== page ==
WALKER: Well, it's definitely about turnout. You've had two consecutive polls here in Wisconsin, 49-49. It doesn't get any closer than that. It's ultimately going to be about turnout and a handful of undecided voters out there. We're here in Milwaukee, the south side of Milwaukee, a traditionally very Democratic but Reagan Democrat area.

Mitt Romney was just in West Alice the other day, another very Reagan Democrat area. In contrast, the president was in Madison, one of the most liberal cities in all of America, today, and had a crowd that was a fraction of the crowd he had four years ago. He had Bruce Springsteen, who eight years ago when John Kerry was in, had something like 50,000 or 60,000 people. He had about 18,000 people in Madison today.

So I don't think there's the same level of enthusiasm on the Obama side. I think you see it on the Romney/Ryan side. I think you are going to see it here again tonight. There's already about 4,000 people in here. There will be a whole lot more in about two hours when Paul Ryan takes the stage, right before 10:00 tonight, on the last night, his night back home.

And hopefully he'll be off to Boston tomorrow night for a victory with Mitt Romney.

MORGAN: Well, governor, it's always good to talk to you. Thank you for joining me. Enjoy your evening.

WALKER: What's that?

MORGAN: I said it's good to talk to you. Enjoy your evening. I can hear you. You are being drowned out by your fans, clearly.

WALKER: Yeah. It's pretty loud here. We know in the end, people want leadership. They want someone who can ultimately get the job done. Mitt Romney's gotten a state -- balanced the budget, did it without raising taxes, created more jobs. And in the end, when he did it, he brought Democrats and Republicans together. That's what Americans want.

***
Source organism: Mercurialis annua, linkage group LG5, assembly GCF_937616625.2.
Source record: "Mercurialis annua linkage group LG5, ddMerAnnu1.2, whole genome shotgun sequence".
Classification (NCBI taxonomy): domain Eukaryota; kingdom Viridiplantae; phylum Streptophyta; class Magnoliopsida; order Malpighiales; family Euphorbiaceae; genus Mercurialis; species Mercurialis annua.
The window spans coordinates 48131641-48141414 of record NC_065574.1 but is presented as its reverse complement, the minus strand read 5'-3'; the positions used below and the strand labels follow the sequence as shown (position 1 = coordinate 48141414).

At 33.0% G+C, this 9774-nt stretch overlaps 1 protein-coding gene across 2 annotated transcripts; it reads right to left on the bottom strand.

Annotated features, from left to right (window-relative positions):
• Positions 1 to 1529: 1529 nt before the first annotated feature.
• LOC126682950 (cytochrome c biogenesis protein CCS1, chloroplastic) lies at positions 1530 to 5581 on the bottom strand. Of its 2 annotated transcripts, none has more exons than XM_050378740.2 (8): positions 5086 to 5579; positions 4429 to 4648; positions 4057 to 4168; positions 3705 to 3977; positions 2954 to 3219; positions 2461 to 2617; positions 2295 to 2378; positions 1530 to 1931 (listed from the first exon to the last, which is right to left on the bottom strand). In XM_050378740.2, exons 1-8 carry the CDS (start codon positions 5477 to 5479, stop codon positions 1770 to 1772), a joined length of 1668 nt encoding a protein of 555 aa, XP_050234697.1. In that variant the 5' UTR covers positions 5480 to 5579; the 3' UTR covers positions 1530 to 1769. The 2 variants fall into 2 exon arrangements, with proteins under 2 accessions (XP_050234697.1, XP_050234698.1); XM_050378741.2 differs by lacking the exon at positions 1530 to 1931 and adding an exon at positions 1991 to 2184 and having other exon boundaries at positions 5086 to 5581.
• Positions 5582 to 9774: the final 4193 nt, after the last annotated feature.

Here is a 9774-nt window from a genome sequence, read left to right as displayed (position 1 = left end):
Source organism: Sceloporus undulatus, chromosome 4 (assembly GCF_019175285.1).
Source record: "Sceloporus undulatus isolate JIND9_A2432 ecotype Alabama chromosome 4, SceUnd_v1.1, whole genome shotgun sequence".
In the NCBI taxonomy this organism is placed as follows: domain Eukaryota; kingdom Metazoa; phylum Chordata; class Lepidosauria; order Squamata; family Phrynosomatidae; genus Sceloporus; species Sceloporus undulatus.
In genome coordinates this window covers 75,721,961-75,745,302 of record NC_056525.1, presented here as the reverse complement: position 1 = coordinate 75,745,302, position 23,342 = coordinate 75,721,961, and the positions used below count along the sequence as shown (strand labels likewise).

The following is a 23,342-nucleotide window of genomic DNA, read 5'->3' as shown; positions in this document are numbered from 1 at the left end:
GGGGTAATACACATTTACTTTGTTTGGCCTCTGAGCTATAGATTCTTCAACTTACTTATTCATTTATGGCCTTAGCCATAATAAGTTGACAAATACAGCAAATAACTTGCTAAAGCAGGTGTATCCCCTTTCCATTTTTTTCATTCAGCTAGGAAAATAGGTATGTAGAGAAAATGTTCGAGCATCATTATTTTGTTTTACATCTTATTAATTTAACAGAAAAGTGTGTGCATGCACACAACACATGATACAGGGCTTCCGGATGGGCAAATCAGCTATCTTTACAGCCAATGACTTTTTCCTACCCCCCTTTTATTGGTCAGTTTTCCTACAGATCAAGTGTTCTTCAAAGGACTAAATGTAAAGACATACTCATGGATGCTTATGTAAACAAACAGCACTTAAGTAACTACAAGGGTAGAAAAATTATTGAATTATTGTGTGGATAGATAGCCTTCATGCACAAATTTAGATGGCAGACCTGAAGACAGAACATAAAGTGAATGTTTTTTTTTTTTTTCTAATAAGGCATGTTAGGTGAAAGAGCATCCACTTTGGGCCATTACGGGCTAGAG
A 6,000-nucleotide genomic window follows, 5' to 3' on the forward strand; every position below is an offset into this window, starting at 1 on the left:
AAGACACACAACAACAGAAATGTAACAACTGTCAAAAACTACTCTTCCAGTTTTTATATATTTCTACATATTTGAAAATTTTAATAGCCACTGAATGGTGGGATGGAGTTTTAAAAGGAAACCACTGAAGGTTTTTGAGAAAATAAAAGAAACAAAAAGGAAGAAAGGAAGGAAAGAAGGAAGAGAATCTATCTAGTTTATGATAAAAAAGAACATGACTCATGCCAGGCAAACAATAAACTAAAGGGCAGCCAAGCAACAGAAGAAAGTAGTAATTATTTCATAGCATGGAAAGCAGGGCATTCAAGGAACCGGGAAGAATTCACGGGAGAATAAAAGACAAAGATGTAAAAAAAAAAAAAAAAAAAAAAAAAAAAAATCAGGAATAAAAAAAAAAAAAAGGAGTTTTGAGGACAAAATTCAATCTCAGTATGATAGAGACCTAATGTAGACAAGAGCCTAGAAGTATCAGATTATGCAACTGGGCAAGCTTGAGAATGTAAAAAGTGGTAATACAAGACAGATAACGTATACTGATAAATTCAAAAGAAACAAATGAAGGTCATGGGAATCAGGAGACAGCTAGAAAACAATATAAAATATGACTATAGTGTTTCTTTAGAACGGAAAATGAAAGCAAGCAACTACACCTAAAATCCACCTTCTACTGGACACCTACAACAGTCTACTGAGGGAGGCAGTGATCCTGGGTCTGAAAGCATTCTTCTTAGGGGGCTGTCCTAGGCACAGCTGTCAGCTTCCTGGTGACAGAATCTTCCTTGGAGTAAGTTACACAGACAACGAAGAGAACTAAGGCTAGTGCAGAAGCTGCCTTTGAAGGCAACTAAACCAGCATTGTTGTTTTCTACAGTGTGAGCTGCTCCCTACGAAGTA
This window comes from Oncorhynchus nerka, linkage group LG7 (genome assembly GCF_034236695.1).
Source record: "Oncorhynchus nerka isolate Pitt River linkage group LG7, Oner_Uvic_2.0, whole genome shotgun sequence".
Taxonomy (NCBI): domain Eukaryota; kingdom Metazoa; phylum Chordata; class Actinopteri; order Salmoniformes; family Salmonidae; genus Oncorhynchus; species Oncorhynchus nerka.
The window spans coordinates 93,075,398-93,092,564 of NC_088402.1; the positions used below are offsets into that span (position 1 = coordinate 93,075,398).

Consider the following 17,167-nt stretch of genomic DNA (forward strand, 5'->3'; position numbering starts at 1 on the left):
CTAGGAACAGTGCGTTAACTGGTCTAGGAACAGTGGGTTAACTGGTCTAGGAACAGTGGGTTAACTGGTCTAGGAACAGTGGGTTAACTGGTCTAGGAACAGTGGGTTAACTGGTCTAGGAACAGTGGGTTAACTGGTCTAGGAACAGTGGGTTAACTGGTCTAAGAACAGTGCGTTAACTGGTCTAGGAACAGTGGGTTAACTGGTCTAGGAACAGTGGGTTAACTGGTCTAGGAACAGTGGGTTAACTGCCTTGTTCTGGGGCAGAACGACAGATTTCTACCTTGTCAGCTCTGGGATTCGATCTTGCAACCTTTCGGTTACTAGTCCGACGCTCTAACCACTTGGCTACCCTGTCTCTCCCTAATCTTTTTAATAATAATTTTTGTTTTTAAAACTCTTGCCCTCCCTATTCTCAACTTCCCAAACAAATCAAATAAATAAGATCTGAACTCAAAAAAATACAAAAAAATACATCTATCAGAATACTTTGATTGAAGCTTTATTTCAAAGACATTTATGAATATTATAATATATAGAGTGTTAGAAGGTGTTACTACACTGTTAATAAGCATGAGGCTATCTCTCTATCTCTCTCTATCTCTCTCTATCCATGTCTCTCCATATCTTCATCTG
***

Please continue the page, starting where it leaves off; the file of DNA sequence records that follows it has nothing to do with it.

It's certainly what we want here in Wisconsin. Paul Ryan can help him do that as well.

MORGAN: Governor, good to talk to you. Enjoy your evening. Thank you.

WALKER: Good to be with you, Piers. Thanks.

MORGAN: The battleground of battlegrounds tonight is, of course, Ohio. Joining me now is former Ohio Governor Ted Strickland. He is also co-chair of the national Obama campaign. Welcome to you, sir.


MORGAN: So the promo for our show tonight was Ohio, Ohio, Ohio, as if almost nothing else mattered. And of course, it may not. Do you think it could all come down to Ohio tomorrow night?

STRICKLAND: It could. I don't think it will, Piers. I think the president will win other battleground states that are crucial to a victory. But certainly here in Ohio, over the last four months, Mitt Romney has never held a lead. The president has always maintained a relatively small but very consistent lead in Ohio. And I see nothing that's changed that in these last few hours.